Silver (standard) Service:

We provide stand-ins for your relatives (mostly out of work actors), guaranteed to be better looking, better behaved, more interesting and less likely to cause a scene because of something someone said to someone else in 1974 that everyone had forgotten about. For a small additional fee we can provide a pinata shaped like your least-favourite cousin, filled with the candy of your choice.

Gold (deluxe) Service:

While similar to the Silver service, the Gold service provides better-looking actors (including at least one (1) C-list soapie starlet) who have been trained with a higher level of engaging conversation and good-natured banter. Included in the price is an older uncle figure guaranteed to get drunk, put a lampshade (provided) on his head and sing 'Livin' La Vida Loca' before falling into the pool (or into a flowerbed if no pool is available), which will be a) funnier and b) less damaging to your property than the real thing.

Platinum (Donald Trump) Service:

We send Clive James (father-in-law), Christopher Hitchens (sardonic uncle), Sarah Silverman (amusingly bitchy aunt), David Sedaris (flamboyant cousin), Bill Bailey (kooky brother-in-law), Kristen Bell (some relative distant enough to hit on) and the ghost of Dorothy Parker (deceased great grandmother) around to entertain you with polished anecdotes, dazzling repartee, amusing tricks with the silverware and snappy quips about the politicians and celebrities you love to hate. The package includes a 12 month guarantee that they will fondly recall their dinner with you the next time they're on Letterman, describing you as "a very close friend and a helluva good egg" or similar as appropriate.

Blandwagon Enterprises takes cash, credit cards, PayPal and anything else that isn't nailed down. Book now!

Wednesday, November 21, 2007


Note to self: if you ever appear on the front page of the national newspaper, make sure to adopt this expression:


If you listen hard, you can actually hear her career going down the gurgler.

Tuesday, November 20, 2007


As part of yesterday's post I needed a band name that sounded like a product of London in the Swinging Sixities. All the real bands I could think of weren't quite zeitgeisty enough, so I invented my own - 'Sister Groove and the Freakout People'.*

The downside of this creativity is that ever since then I've been overwhelmed with the desire to hear their music. And admit it; now that you think about it, you do too. You just know they'd be equal parts Maria von Trapp, blaxsploitation, LSD and Hooray for Everything!.

Oooooh. Excuse me. I think I just had a kitschgasm.

This reminds me of the time I had to come up with a title for an imaginary computer game, and invented something called 'Flaming Monkey Deathrace VI'. For a week afterwards, as I blasted my way through Duke Nukem or Command & Conquer, I kept wistfully thinking "I wish I had Flaming Monkey Deathrace VI. That'd be so cool!" I envisaged it as being something like Super Mario Kart, only with monkeys... who were on fire. Don't tell me that that wouldn't beat the crap out of the Need for Speed franchise.

Damn my fertile imagination!

* For further made-up band names, check out this list based on quotes from The Simpsons. I especially like 'Bear Patrol', 'We Like Roy', 'Gang-Probed in Vegas' and of course '64 Slices of American Cheese'.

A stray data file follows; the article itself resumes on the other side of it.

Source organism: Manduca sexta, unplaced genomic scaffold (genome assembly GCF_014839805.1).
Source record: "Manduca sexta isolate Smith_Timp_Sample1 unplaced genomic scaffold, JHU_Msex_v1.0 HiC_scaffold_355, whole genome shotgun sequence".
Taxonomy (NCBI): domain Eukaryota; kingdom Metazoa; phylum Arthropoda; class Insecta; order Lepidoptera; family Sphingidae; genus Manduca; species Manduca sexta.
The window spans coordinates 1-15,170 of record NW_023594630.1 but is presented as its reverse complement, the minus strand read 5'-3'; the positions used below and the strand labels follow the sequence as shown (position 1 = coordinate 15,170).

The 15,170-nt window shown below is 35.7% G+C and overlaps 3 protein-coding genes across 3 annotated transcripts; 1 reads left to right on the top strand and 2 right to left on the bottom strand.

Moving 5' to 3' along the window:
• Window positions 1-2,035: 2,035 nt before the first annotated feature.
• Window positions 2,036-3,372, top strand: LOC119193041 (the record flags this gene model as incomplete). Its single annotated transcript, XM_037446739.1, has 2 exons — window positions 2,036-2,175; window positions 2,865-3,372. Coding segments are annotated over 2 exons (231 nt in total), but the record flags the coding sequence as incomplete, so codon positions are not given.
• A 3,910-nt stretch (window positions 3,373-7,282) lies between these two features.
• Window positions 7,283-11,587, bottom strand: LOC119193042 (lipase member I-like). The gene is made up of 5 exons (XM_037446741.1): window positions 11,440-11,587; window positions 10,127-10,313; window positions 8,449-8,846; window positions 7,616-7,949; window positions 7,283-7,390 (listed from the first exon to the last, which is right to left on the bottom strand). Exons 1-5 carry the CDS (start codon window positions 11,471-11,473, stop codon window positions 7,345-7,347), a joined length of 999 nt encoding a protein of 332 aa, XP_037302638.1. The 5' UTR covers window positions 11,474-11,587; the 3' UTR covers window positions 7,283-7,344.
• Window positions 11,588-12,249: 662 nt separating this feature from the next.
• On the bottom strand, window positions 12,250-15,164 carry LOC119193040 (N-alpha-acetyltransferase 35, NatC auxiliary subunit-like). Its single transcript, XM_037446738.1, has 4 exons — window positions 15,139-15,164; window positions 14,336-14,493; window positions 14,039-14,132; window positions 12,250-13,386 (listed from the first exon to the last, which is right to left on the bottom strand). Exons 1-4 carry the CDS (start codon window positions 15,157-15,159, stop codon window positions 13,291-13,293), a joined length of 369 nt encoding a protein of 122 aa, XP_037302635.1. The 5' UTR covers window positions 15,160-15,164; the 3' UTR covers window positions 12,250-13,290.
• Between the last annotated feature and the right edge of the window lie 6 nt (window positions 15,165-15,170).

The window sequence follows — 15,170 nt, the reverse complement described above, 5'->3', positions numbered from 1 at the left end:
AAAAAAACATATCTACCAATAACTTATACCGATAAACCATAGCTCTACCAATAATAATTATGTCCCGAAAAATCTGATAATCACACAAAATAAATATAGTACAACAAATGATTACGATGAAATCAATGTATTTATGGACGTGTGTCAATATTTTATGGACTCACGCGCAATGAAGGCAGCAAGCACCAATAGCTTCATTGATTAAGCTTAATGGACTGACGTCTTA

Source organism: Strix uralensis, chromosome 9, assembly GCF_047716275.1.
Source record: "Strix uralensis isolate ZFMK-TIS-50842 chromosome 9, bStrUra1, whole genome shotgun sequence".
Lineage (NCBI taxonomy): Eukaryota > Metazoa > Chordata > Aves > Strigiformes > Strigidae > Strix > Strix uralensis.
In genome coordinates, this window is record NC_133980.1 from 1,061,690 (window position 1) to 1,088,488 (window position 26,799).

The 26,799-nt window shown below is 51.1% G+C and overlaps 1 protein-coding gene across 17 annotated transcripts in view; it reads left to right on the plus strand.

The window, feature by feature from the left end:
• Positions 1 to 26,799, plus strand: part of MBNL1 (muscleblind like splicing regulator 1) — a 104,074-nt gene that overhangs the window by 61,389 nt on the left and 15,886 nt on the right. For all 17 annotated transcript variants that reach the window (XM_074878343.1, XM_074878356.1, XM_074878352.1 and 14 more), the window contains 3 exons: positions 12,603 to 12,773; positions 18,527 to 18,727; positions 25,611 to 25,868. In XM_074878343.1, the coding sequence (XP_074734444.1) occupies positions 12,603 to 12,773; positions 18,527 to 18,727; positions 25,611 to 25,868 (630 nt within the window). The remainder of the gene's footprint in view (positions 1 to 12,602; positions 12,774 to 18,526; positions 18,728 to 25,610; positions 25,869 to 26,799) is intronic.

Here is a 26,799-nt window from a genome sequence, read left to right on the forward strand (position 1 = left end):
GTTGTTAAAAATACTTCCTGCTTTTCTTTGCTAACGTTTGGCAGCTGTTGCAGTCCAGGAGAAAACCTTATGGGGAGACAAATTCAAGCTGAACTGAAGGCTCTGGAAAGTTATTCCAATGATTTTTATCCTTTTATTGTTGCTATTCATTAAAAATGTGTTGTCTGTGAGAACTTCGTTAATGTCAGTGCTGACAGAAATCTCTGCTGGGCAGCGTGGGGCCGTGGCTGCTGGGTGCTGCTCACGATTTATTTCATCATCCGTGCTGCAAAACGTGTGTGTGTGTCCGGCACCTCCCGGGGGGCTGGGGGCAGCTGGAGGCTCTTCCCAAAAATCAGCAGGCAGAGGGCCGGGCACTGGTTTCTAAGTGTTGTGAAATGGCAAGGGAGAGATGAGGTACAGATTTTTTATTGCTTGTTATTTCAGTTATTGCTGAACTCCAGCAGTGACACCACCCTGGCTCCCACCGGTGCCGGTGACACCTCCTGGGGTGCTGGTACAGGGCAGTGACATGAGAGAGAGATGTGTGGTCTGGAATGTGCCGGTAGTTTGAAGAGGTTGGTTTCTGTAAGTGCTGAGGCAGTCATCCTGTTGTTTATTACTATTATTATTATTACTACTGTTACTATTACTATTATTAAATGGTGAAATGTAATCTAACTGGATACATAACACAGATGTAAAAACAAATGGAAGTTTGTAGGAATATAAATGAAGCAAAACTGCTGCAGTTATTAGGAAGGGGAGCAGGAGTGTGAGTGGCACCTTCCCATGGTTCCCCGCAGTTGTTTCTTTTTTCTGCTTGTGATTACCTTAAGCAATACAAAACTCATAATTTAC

A few days ago I turned my home computer on to play some Max Payne II, and instead of my customised startup sound (the maniacally perky intro to the 'I Dream of Jeannie' theme) and my customised desktop (a photo of the Tasmanian countryside run through a watercolour filter), all I got was a dull whirr and a blank screen. I suspected either a dead motherboard or a faulty hard drive. I got a second opinion from a friend who blamed either the motherboard or the powersupply. Then I got a third opinion from the IT Manager at work, who ran a few tests and determined that it was indeed the motherboard.

Generally when the motherboard fails in a computer it's recommended that you just buy a new one, since it's an integral part and you're probably due for an upgrade anyway. But over the years I've got my computer into a configuration that suits me, with a new video card, new RAM, an additional hard drive and a DVD burner. The thought of transferring various bits of hardware and software over onto a new machine gives me a headache, and the thought of having to reconfigure the internet access, the preferences, the file heirarchies and everything else ramps that headache up into a migraine.

So I made a few calls and ordered a new motherboard ($167.77 including GST and delivery), but it won't arrive for about a week. Until then, I'll be in a state of crisitunity. I won't be able to check my email, write my blog posts, play Max Payne II or surf the web at home. On the other hand, not being able to do any of those things will free up time to do other things...

Like drive to my friend's house to check my email, write my blog posts...

In my state of enforced computerlessness I hope to do a little more work on a couple of art projects. I've been given a dozen broken hard drives, and as I've pulled them apart I've been enchanted by the wonderous and intricate engineering they contain. When you split open a hard drive it looks like some esoteric machine from a steampunk graphic novel. The discs themselves are heavy plates as perfectly reflective as a mirror, resting on exquisitely machined spindles. The read/write arm looks like the skull of a delicate robotic bird. The various little protective plates look like miniature versions of Rodin sculptures, and some contain rare earth magnets of such power that if you hold one up to your refrigerator door you may put a dent in it.